Inspection

You check the torch, and you make the mistake of pointing it at your face as you turn it on. It’s brighter than the sun, and leaves you teary-eyed and blinking away the after-images. You won’t be making that mistake again. You pick up your keys, feeling their reassuring weight in your hand, and you head towards the lifts.

You remember that Metcalf told you that the lifts are turned off at night. You notice that the lights showing which floor the lift is on are dark, and when you punch the call buttons, nothing happens. But you see that the numbers run B G 1 2 3 4 5 6 7 8. At least you know how many floors you have to check. And the roof, of course. Yes. The roof.

The stairs have to be somewhere near, but you can’t see them straight away. Neither have you asked where they were, which you now regret. You walk to the left of the twin lifts, and around the corner.

To your right, there’s a door marked with the stylised figure of a man: the male toilets, then. There’s a set of double doors ahead of you, and a darkened space beyond. Peering through, you can see two lines of wheely chairs and some desks pushed together, presumably ready to move out of the building.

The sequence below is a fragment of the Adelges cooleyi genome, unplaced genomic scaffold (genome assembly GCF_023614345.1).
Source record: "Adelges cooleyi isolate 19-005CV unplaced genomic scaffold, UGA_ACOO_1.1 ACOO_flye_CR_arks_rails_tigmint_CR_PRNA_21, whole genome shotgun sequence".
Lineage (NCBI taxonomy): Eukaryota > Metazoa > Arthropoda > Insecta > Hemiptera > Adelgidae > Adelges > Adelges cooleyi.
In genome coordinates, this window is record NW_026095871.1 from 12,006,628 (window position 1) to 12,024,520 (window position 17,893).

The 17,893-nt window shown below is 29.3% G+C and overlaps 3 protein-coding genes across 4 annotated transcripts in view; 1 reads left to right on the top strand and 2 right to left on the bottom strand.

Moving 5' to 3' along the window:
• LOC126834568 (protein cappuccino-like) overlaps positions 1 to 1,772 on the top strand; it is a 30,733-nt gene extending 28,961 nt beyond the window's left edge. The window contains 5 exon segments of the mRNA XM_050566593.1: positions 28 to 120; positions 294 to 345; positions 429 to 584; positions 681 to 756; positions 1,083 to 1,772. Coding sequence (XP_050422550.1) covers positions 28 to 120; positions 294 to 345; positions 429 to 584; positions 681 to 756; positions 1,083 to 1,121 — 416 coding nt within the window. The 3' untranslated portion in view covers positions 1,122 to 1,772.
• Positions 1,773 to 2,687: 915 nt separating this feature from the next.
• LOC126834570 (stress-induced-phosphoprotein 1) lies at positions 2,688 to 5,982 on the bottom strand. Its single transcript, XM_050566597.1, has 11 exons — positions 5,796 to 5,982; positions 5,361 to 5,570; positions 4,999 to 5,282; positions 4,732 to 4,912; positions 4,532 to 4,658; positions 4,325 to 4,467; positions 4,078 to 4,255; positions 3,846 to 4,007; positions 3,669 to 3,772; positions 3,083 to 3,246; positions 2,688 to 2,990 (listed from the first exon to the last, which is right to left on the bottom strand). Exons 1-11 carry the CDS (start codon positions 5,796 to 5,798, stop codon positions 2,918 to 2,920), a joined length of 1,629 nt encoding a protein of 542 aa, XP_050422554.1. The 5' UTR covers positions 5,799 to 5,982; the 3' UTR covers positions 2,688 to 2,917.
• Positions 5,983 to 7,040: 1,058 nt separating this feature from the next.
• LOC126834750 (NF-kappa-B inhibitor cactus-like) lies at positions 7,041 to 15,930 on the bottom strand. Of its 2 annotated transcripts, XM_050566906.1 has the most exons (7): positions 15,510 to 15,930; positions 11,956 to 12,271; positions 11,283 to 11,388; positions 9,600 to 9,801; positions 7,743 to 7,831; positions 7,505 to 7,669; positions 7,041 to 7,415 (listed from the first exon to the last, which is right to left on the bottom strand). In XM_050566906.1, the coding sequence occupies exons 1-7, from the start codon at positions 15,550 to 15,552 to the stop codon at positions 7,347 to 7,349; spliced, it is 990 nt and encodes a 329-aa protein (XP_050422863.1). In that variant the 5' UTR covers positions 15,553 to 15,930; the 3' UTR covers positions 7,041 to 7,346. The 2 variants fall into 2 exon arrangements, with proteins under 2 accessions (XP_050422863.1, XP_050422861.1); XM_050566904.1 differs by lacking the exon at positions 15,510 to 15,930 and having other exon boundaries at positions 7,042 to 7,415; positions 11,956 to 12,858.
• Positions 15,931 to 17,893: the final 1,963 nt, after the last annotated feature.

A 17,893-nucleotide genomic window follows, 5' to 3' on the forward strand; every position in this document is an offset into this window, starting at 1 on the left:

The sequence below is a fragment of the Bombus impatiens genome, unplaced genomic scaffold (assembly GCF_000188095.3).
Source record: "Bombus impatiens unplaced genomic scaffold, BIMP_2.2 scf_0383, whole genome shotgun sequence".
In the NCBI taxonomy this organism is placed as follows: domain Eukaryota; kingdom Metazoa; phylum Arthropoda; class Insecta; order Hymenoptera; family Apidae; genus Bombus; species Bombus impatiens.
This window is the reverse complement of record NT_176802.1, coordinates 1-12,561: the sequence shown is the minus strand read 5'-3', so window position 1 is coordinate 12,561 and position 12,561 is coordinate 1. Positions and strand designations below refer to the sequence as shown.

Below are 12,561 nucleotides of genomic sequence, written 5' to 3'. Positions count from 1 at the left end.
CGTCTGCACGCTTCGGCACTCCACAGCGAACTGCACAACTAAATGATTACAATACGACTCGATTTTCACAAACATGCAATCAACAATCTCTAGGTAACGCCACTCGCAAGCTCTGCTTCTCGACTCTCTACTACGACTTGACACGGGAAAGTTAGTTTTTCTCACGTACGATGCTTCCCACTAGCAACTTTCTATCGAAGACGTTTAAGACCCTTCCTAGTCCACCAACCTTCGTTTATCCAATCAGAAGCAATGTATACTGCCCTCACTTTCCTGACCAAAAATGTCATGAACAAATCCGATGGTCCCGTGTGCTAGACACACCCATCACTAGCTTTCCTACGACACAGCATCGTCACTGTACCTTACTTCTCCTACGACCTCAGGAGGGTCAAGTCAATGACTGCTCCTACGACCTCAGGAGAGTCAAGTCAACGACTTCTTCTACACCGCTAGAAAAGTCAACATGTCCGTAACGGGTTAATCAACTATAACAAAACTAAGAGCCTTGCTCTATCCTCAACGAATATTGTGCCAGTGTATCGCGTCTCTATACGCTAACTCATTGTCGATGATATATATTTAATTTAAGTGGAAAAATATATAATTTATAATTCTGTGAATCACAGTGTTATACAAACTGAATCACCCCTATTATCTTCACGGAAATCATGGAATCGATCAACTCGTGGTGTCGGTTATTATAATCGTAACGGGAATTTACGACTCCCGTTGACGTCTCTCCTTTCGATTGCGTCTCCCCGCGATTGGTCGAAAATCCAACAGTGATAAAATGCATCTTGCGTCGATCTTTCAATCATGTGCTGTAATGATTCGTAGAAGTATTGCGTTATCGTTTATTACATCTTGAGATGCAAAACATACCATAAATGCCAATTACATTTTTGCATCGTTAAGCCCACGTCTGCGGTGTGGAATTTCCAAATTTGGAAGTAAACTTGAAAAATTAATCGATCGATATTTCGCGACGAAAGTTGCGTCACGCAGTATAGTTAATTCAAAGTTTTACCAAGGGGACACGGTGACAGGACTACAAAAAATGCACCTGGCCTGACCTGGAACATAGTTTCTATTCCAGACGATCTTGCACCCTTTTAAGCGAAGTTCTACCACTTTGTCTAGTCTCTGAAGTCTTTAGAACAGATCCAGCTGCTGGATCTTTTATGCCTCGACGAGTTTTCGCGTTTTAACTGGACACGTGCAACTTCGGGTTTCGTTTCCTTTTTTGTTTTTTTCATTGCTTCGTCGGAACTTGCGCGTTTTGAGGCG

You try the doors, and they open easily. You turn on your torch, and shine it around the room. It would have once been a big, busy, open-plan office, but now it’s just a repository for furniture. There’s a couple more doors to your right: they look like walk in cupboards, and when you try them, they’re empty apart from shelves and few stray pieces of stationery no one’s bothered to move.

You walk further into the room, illuminating parts of it with the torch beam. There’s a cluster of half-height filing cabinets, and a rank of movable partitions: apart from that, it’s just the outside walls. But on turning, there’s another door you haven’t seen, and you notice there’s a light coming from underneath it. You try that door, and yes, it’s the stairwell. You go in, and pull the door shut behind you.

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